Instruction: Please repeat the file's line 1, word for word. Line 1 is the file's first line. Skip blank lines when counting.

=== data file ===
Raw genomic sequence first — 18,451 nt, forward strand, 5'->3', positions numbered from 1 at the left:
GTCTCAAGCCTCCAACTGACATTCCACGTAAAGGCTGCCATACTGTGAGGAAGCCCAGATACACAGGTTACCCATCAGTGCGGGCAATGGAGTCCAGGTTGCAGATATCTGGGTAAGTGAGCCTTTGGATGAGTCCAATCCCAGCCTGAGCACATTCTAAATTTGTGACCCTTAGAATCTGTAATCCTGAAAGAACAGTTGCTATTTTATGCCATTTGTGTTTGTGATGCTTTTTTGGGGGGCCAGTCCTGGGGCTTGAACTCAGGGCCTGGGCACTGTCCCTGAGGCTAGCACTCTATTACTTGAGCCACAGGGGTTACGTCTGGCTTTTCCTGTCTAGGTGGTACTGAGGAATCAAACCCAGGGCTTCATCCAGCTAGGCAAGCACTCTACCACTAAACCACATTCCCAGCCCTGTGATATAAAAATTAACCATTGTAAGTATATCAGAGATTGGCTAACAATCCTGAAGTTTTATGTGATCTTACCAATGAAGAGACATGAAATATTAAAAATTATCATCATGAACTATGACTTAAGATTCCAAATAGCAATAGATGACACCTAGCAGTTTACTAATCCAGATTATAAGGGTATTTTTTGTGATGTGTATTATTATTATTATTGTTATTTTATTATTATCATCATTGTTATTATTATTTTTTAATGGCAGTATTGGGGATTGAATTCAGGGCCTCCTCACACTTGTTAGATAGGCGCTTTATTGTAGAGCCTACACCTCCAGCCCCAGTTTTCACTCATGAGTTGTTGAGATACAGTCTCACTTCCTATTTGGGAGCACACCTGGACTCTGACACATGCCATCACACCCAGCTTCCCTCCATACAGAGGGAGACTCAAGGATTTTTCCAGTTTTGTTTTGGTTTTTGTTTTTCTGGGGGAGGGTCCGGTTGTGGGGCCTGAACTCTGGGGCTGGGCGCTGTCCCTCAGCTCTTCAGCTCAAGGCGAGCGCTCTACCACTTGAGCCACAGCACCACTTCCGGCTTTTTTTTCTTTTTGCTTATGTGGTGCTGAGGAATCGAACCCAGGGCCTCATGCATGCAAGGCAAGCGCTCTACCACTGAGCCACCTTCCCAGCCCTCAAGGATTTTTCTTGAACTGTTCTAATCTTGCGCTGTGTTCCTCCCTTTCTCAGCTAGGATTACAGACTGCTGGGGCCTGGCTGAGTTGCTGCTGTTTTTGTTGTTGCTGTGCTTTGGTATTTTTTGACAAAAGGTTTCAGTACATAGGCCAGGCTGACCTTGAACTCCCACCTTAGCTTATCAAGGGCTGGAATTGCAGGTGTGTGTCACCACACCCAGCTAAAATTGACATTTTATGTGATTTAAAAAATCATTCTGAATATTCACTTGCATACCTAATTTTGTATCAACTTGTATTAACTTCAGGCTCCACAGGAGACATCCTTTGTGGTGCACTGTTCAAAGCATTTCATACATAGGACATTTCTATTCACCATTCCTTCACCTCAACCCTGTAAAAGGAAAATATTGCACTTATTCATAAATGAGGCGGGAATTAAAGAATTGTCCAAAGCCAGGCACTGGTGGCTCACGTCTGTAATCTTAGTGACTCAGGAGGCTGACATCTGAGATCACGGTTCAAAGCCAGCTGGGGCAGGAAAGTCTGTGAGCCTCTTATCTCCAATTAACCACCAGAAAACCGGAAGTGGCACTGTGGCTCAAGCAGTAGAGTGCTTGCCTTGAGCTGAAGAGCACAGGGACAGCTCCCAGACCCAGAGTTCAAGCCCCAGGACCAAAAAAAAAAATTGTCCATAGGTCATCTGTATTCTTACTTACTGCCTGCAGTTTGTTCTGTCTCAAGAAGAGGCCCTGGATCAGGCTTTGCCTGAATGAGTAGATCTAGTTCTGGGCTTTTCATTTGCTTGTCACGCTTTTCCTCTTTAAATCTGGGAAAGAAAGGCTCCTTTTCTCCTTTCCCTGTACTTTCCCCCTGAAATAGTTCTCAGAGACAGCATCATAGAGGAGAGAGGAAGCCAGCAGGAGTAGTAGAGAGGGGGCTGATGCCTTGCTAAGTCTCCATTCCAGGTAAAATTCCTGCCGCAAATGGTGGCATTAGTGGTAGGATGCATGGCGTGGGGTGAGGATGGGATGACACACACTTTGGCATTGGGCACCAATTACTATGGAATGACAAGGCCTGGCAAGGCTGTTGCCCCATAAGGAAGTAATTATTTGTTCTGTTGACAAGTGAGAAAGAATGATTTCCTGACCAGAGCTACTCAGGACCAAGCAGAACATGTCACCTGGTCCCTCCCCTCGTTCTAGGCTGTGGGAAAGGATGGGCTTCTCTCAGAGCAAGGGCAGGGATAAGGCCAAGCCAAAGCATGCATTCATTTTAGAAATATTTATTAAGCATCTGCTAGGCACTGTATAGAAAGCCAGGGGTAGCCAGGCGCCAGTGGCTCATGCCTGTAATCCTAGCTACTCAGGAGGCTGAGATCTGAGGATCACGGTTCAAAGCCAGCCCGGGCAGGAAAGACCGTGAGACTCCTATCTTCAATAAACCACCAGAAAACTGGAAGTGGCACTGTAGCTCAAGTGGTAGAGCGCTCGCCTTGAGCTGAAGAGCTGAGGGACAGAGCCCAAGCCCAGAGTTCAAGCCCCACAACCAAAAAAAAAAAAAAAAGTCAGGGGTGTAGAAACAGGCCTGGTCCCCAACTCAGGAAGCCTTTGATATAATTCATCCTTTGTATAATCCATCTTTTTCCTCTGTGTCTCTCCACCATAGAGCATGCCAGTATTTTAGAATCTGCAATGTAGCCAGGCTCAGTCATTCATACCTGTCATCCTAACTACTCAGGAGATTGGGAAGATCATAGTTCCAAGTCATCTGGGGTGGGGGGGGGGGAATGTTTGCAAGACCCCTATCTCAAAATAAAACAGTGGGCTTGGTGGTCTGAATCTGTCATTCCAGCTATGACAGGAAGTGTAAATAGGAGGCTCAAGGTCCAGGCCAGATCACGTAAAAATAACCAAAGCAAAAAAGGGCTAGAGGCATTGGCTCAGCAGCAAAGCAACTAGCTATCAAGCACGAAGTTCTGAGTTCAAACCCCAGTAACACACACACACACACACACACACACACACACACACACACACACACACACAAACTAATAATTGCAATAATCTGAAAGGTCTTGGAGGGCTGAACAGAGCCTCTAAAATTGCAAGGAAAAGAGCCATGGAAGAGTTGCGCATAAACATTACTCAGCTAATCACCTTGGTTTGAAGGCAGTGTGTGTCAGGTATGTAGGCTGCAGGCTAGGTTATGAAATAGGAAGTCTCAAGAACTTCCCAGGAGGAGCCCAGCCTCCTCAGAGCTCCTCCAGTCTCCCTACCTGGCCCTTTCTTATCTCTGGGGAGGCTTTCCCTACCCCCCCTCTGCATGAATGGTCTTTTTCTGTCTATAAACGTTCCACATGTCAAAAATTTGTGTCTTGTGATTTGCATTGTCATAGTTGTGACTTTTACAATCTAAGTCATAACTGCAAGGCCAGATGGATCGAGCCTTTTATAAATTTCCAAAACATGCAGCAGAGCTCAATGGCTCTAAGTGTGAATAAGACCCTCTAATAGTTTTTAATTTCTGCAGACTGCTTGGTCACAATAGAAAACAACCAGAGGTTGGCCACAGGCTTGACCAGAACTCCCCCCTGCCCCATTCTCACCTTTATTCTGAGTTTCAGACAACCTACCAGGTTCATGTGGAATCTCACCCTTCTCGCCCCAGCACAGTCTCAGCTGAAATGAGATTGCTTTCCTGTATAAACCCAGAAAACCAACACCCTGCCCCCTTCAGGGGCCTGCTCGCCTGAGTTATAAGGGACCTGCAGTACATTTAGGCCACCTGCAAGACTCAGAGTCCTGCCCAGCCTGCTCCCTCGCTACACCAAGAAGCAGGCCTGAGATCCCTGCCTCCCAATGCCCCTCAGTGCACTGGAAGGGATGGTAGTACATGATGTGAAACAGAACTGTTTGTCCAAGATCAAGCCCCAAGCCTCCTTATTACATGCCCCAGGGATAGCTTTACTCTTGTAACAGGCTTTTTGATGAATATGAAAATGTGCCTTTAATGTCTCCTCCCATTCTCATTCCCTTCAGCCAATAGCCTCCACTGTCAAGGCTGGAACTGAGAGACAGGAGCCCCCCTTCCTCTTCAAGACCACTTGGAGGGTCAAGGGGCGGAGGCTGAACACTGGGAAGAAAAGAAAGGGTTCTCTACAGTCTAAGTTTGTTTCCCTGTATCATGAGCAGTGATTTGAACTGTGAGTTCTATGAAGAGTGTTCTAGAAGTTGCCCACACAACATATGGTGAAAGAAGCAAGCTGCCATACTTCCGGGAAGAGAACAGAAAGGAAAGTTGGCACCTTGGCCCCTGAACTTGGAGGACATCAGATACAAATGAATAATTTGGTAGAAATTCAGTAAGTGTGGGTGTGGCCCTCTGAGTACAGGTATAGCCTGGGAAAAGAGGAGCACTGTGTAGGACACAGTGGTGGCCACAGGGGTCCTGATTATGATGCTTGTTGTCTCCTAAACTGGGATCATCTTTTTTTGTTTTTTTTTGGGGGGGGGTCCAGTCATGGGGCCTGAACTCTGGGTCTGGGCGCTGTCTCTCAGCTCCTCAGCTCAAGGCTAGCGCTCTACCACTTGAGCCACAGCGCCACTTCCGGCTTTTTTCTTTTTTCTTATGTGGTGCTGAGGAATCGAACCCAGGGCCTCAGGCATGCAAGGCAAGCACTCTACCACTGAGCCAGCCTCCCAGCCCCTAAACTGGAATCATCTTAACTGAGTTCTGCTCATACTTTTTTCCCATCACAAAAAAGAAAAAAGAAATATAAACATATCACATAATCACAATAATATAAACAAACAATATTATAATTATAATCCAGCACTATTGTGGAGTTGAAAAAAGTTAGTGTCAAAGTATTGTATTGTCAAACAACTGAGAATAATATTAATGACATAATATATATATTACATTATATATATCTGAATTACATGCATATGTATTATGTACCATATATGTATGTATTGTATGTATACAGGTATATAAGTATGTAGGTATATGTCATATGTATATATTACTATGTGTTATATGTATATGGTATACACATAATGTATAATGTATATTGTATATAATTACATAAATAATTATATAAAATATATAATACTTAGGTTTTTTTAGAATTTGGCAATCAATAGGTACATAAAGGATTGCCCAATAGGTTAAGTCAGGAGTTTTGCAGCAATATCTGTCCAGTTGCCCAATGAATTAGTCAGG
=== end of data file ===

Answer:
Raw genomic sequence first — 18,451 nt, forward strand, 5'->3', positions numbered from 1 at the left: